010614 esophageal disorders Flashcards Preview

Gastrointes > 010614 esophageal disorders > Flashcards

Flashcards in 010614 esophageal disorders Deck (70):
1

swallowing mechanism

initial phase if voluntary but as bolus is pushed backward by tongue to hypopharynx, the involuntary phase of the swallow reflex is triggered

2

antegrade transit

peristalsis
it's coordinated and sequnetial contraction of the esophageal muscle

primary peristalsis occurs with appropriately timed relaxation of the upper and lower esophageal sphincters

3

esophageal peristalsis subtypes

primary peristalsis: triggered by swallow (pharyngeal contraction and UES relaxation)

secondary peristalsis: triggered by esophageal distension

4

peristalsis is generated by what nerves?

intrinsic (enteric neural plexus)
extrinsic (vagus nerve)

5

how is peristalsis generated differently in the proximal and distal esophagus?

proximal: striated muscle peristalsis. involves motor end plate. action potential causes Ca release mostly from SR via T tubules. sequence of peristalsis is generated by the swallowing central generator of the brainstem

distal: sm musc peristalsis. varicose nerve endings and gap jxns. Ca influx is from outside. Dual innervation (both inhibitory wave and excitatory wave). peristalsis goes in waves of inhibition and excitation.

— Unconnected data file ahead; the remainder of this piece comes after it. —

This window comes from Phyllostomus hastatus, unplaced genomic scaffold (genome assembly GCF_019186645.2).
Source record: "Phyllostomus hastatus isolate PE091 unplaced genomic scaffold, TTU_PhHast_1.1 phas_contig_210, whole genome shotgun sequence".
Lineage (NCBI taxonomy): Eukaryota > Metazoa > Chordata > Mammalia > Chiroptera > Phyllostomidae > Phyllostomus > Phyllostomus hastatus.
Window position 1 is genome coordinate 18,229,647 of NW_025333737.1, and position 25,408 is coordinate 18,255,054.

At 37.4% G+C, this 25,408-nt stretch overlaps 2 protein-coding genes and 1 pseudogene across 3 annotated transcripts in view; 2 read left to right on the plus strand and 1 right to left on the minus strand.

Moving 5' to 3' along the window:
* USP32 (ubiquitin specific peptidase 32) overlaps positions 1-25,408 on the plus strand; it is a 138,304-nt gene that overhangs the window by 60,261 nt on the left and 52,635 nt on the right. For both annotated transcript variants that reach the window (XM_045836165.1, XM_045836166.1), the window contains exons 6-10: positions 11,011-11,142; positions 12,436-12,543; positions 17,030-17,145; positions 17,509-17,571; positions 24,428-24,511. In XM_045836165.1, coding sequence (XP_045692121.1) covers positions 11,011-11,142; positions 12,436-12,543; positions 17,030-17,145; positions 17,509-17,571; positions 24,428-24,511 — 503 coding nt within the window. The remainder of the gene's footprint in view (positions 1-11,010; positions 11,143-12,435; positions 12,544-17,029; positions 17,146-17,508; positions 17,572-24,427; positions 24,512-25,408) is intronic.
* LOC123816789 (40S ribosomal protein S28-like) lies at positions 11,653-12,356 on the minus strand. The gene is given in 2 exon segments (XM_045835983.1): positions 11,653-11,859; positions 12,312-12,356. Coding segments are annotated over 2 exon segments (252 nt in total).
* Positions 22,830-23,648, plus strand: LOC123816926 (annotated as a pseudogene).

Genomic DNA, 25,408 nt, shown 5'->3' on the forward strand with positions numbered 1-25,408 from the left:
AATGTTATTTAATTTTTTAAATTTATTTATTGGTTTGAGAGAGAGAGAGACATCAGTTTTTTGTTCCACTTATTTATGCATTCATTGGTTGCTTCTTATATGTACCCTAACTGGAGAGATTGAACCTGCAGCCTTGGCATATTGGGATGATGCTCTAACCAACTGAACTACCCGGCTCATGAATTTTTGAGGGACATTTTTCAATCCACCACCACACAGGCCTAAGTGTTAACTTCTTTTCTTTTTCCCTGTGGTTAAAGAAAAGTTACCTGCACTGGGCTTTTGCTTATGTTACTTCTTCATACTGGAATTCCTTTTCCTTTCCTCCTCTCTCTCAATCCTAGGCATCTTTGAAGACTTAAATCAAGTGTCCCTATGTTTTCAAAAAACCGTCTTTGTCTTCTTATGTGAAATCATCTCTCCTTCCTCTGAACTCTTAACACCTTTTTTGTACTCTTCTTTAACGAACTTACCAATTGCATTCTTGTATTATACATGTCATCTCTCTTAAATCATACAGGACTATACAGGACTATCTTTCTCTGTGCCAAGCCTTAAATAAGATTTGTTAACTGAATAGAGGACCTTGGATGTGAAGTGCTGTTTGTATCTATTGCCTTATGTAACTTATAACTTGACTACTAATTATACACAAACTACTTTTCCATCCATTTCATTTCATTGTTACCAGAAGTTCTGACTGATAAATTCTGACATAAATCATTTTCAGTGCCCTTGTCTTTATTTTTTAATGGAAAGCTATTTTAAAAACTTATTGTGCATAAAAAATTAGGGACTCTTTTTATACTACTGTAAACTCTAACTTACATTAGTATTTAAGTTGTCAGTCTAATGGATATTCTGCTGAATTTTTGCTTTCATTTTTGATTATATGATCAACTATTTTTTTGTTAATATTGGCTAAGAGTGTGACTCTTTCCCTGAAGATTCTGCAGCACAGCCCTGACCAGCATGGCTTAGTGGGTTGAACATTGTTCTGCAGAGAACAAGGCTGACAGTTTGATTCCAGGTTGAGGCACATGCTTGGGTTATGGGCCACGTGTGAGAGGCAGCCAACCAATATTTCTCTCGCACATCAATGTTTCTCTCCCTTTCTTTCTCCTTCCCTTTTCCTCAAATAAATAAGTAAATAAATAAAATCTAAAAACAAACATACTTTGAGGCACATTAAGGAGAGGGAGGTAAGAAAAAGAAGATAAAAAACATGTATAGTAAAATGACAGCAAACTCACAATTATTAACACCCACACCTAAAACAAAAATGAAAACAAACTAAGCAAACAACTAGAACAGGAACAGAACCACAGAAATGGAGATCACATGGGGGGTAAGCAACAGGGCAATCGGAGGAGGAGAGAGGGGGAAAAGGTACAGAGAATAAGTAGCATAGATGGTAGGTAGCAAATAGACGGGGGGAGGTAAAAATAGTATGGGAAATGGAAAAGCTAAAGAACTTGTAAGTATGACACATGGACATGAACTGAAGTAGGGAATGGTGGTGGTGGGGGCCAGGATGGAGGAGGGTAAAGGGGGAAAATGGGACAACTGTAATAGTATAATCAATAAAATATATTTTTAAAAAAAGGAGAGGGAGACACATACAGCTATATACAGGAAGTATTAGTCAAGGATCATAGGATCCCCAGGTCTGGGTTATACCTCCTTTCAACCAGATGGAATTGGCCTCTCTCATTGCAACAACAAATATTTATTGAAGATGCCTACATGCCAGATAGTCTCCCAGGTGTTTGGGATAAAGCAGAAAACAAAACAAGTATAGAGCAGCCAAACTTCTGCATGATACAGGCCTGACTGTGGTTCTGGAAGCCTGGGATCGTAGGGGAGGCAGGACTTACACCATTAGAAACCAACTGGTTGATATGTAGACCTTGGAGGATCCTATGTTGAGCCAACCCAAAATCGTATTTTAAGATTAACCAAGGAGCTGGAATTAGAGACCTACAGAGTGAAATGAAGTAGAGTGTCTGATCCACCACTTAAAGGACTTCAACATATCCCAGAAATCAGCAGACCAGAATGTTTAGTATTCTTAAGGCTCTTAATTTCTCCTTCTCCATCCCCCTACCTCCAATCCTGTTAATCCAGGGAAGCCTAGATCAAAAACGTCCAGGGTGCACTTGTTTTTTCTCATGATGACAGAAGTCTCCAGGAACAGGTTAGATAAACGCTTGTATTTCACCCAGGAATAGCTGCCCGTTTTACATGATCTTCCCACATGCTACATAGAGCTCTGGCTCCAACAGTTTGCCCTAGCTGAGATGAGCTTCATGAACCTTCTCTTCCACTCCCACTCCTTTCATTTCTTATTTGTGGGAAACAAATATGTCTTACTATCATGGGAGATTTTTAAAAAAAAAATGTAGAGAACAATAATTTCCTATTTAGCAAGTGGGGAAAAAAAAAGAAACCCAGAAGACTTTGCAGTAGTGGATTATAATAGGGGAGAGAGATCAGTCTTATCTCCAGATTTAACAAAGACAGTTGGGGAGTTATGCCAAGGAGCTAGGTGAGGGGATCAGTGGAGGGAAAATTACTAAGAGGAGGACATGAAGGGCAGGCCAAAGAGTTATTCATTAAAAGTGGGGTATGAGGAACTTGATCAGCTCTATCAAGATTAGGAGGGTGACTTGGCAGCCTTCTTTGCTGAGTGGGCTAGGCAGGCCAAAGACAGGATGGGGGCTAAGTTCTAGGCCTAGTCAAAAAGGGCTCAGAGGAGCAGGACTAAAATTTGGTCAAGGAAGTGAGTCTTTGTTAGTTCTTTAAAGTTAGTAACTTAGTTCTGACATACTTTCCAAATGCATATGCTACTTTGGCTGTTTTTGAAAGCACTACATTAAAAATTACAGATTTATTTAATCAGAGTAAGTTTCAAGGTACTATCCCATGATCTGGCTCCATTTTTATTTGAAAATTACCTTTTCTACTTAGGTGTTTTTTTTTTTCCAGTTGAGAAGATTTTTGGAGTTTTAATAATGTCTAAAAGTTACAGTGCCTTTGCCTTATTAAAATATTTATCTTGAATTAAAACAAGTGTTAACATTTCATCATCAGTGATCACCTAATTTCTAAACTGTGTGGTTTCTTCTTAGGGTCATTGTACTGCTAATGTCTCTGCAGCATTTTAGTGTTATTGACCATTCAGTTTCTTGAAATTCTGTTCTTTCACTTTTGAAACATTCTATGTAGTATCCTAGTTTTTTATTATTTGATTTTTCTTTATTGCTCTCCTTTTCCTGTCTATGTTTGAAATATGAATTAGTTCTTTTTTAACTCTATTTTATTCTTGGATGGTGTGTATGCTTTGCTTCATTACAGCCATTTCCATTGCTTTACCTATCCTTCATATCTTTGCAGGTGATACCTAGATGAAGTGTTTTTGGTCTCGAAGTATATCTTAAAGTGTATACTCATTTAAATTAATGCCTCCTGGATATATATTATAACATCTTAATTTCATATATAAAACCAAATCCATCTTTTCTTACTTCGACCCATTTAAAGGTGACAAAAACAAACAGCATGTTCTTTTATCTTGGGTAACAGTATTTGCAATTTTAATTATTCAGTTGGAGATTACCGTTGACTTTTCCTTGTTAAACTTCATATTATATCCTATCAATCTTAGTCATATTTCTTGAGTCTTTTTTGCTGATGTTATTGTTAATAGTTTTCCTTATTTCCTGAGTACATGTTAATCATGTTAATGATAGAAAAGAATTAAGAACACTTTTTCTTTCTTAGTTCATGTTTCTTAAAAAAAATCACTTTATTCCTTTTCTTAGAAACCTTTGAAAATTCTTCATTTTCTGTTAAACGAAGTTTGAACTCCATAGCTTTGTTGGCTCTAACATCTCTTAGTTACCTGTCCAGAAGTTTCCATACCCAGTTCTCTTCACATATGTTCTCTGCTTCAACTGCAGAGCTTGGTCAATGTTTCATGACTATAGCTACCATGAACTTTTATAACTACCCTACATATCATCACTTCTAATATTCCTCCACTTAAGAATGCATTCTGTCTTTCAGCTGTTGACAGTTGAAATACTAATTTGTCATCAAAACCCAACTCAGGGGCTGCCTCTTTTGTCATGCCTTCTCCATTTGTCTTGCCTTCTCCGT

6

dysphagia

difficulty eating during swallow

7

swallowing takes how long?

just 10 seconds, so if it's longer, it's not dysphagia

8

globus sensation

lump in the throat

9

what to ask for hx in dysphagia pt

what kind of food (solid, liquid)

intermittent or progressive

other symptoms? (heartburn, regurgitation, odynophagia, chest pain)

10

regurgitation

effortless return of gastric contents moving upward into the throat (sometimes associated with sour and bitter taste)

11

heartburn

burning feeling rising to the chest

12

odynophagia

pain during swallow and bolus transit

13

differential of dysphagia

esophageal (sticks or hangs up after swallow, may have chest pain)

pharyngeal (difficulting initating swallow. coughing, choking and nasal regurgitation)

14

common causes of dysphagia

mechanical (peptic stricture, esophageal ring, cancer)

neuromuscular (achalasia, esophageal spasm, dysmotility)

eosinophilic esophagitis can be mechanical or neuromuscular